Gender pay – The gender pay gap in the financial services sector remains the largest gender pay gap of any sector in the UK economy.  A number of recommendations are made including: nurturing a pipeline of female talent at all levels, requiring firms with a certain pay gap to produce action plans on how to reduce them and discouraging firms from asking job applicants for their salary history (perpetuating continued low pay for women).   

NDAs – the report welcomes the government's efforts to tackle the misuse of NDAs and recommends introducing legislation to ban their use in harassment cases (legislation has been in the pipeline for some time on NDAs but with no clear implementation date). 

A clarion call to make change happen

The insights and the findings from the report provide a catalyst for change.  Firms have the opportunity now to take action to help lead the way.  Changing the culture in financial services is no mean feat and will inevitably take time.  Leaders in this field will reap the rewards, not only by morally doing the right thing but also by gaining a competitive edge. 

Senior leaders need to recognise their pivotal role in driving cultural change.  There should be no arguments from Human Resources having to make out the case for diversity, equity and inclusion to be considered as a business imperative.  It must be led from the top and the case for change is not optional.  The report highlights the extent of the problem.  Firms which do not take action will suffer – reputationally, financially and productively.

Culture change is hard – if it's done right, it is meant to be challenging and it will take time. It means that mindsets are shifting and behaviours are changing. This is not an excuse for inaction.  The top three critical success factors behind effective cultural change are:

  • Match your strategy and culture: align your overall business strategy to the desired culture and valued behaviours to create integrity and reinforce norms;
  • Focus on a few critical shifts in behaviour: prioritise those behaviours which have the most impact and channel efforts and energy into those to create a multiplier effect; and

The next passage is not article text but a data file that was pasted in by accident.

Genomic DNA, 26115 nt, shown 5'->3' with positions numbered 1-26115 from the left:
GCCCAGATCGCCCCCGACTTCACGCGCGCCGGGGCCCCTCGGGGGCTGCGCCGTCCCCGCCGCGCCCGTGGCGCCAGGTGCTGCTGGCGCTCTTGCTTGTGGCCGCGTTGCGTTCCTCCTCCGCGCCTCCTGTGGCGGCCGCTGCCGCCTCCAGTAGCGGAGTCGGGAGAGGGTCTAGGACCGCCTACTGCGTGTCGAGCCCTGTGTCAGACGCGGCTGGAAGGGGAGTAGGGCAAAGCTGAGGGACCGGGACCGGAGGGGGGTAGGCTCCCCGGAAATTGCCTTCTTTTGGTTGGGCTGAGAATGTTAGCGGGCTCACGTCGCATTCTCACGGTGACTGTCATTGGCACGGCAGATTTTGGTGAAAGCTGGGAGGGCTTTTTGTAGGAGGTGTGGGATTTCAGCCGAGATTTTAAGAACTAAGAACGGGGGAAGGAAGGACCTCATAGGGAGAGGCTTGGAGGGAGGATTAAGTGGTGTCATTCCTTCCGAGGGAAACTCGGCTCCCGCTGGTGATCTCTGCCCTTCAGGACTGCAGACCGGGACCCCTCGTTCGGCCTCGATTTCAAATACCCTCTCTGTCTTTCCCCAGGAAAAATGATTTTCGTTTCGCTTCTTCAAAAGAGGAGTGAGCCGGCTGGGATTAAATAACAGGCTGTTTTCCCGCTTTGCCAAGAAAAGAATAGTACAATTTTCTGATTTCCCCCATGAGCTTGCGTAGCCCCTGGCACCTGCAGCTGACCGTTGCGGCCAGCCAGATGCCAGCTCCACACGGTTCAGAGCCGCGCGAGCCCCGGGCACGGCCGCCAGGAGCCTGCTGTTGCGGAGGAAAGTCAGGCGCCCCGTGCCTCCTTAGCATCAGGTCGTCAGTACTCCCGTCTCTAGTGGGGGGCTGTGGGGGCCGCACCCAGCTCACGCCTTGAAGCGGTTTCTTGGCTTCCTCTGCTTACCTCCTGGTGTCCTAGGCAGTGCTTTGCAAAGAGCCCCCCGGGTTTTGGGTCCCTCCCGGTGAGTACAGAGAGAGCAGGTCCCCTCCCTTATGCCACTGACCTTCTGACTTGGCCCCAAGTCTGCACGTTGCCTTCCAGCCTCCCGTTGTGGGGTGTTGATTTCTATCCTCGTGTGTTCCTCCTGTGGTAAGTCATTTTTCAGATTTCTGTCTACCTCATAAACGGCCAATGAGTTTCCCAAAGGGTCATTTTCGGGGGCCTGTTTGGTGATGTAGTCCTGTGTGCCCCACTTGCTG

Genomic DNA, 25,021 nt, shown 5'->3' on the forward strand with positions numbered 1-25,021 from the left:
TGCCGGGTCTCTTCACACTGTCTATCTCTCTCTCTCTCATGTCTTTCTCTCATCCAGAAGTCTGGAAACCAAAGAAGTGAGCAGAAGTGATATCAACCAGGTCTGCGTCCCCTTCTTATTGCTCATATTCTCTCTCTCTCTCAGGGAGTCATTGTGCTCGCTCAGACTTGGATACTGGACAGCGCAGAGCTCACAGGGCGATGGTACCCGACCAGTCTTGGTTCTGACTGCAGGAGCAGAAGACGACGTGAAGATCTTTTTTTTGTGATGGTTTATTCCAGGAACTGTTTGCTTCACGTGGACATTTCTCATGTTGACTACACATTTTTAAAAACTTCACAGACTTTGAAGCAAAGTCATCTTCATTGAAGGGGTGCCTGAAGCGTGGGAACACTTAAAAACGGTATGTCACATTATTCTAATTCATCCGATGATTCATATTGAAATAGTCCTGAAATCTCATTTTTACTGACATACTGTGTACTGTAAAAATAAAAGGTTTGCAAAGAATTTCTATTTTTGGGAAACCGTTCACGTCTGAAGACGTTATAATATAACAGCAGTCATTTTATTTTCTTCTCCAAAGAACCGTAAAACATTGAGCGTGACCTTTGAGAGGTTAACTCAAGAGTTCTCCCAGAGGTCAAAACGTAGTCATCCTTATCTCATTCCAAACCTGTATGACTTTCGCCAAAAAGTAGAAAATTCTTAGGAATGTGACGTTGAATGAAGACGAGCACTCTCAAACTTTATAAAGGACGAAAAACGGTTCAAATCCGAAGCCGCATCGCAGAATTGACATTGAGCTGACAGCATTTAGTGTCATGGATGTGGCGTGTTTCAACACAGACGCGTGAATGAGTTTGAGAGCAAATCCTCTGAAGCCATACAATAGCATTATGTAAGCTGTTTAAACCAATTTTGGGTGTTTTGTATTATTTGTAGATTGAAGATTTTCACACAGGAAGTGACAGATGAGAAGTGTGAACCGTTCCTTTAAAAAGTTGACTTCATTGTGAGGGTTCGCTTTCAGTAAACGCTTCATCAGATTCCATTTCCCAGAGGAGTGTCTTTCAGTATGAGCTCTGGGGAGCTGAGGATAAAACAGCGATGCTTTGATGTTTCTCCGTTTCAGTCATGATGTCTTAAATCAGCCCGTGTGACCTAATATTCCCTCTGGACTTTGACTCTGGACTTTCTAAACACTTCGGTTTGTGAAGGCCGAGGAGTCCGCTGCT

• Honour the strengths of your existing culture: recognise and reward those positive norms and behaviours that are the pillars of your culture.

How to tackle Sexism in the City

The culture change required to tackle Sexism in the City will not come from processes or procedures alone. They go some way, but they are not enough.  Culture comes from the choices we make and the standard of behaviours that we tolerate and to change it, you need to articulate what is and is not acceptable and then stand by that standard at all times. The behaviours of the "carriers of culture" are the behaviours that matter and will drive your culture, including any change. Culture carriers are people who embody the firm's culture and put those behaviours into practice. Firms need to identify who their carriers of culture are and optimise their impact.  They promote and uphold the right standard of behaviours; celebrate it when seen and call it out when not. They are the true catalysts of culture change, empowered by the top.

Further education is needed on what constitutes bullying and harassment.  Sometimes it is obvious but not always.  The report recognises the different forms bullying and harassment can take – from "microaggressions" such as inappropriate comments and being excluded from meetings, to serious sexual assaults.  More can be done to equip and educate individuals to be able to identify bullying and harassing behaviours, to know how and when to intervene, and to upskill managers on how to respond to raised concerns.  Even so, without high levels of psychological safety, fear and futility will prevail and nothing will change. A key priority must be to reflect on levels of psychological safety across firms and teams so that individuals can speak up without fear of repercussion or harm.

For more insights into bullying and harassment and psychological safety please see our previous legal updates by clicking here and here.

At DWF, we can provide:

  • Workplace culture audits to stress test organisational culture, identify potential behavioural risk exposure and develop risk-based remedial interventions that will actively mitigate culture risk.
  • Independent reviews and/or design of ethical conduct and business integrity frameworks aligned to corporate purpose, valued behaviours and regulatory compliance requirements (including ethical decision-making and ethical business scenario analysis).
  • Inclusion and diversity strategic design, development and implementation including dashboards, data and metrics, and global good practice.
  • Tailored education programmes to embed cultural change. The bespoke programmes include education on bullying and harassment, psychological safety and inclusive leadership skills and capabilities. 

Further Reading